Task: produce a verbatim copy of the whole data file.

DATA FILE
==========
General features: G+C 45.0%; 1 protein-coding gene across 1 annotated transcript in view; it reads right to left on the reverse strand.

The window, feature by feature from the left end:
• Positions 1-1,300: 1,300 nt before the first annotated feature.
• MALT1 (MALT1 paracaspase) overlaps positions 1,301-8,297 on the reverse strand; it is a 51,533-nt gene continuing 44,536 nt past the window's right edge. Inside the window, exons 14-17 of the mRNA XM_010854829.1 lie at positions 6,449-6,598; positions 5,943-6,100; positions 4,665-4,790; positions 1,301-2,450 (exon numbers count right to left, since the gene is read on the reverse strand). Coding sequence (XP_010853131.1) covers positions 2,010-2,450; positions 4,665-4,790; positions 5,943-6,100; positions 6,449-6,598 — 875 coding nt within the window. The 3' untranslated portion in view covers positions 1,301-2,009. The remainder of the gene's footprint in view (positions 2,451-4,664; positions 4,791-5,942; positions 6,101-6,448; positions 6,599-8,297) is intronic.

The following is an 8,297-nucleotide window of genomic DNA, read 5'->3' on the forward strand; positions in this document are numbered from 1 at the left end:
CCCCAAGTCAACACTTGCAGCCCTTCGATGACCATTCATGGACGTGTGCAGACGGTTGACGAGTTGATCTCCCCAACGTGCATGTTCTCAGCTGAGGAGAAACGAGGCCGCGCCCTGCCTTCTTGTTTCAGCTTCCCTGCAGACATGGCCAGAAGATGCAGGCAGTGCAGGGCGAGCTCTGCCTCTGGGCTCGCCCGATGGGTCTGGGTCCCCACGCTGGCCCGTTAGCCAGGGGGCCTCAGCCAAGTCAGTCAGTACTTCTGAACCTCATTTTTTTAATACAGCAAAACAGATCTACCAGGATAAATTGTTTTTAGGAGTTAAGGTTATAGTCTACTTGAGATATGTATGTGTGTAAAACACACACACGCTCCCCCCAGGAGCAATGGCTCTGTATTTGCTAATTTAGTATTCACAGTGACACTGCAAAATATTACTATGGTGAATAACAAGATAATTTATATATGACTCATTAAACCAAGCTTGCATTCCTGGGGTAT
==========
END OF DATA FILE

General features: G+C 45.0%; 1 protein-coding gene across 1 annotated transcript in view; it reads right to left on the reverse strand.

The window, feature by feature from the left end:
• Positions 1-1,300: 1,300 nt before the first annotated feature.
• MALT1 (MALT1 paracaspase) overlaps positions 1,301-8,297 on the reverse strand; it is a 51,533-nt gene continuing 44,536 nt past the window's right edge. Inside the window, exons 14-17 of the mRNA XM_010854829.1 lie at positions 6,449-6,598; positions 5,943-6,100; positions 4,665-4,790; positions 1,301-2,450 (exon numbers count right to left, since the gene is read on the reverse strand). Coding sequence (XP_010853131.1) covers positions 2,010-2,450; positions 4,665-4,790; positions 5,943-6,100; positions 6,449-6,598 — 875 coding nt within the window. The 3' untranslated portion in view covers positions 1,301-2,009. The remainder of the gene's footprint in view (positions 2,451-4,664; positions 4,791-5,942; positions 6,101-6,448; positions 6,599-8,297) is intronic.

The following is an 8,297-nucleotide window of genomic DNA, read 5'->3' on the forward strand; positions in this document are numbered from 1 at the left end:
CCCCAAGTCAACACTTGCAGCCCTTCGATGACCATTCATGGACGTGTGCAGACGGTTGACGAGTTGATCTCCCCAACGTGCATGTTCTCAGCTGAGGAGAAACGAGGCCGCGCCCTGCCTTCTTGTTTCAGCTTCCCTGCAGACATGGCCAGAAGATGCAGGCAGTGCAGGGCGAGCTCTGCCTCTGGGCTCGCCCGATGGGTCTGGGTCCCCACGCTGGCCCGTTAGCCAGGGGGCCTCAGCCAAGTCAGTCAGTACTTCTGAACCTCATTTTTTTAATACAGCAAAACAGATCTACCAGGATAAATTGTTTTTAGGAGTTAAGGTTATAGTCTACTTGAGATATGTATGTGTGTAAAACACACACACGCTCCCCCCAGGAGCAATGGCTCTGTATTTGCTAATTTAGTATTCACAGTGACACTGCAAAATATTACTATGGTGAATAACAAGATAATTTATATATGACTCATTAAACCAAGCTTGCATTCCTGGGGTAT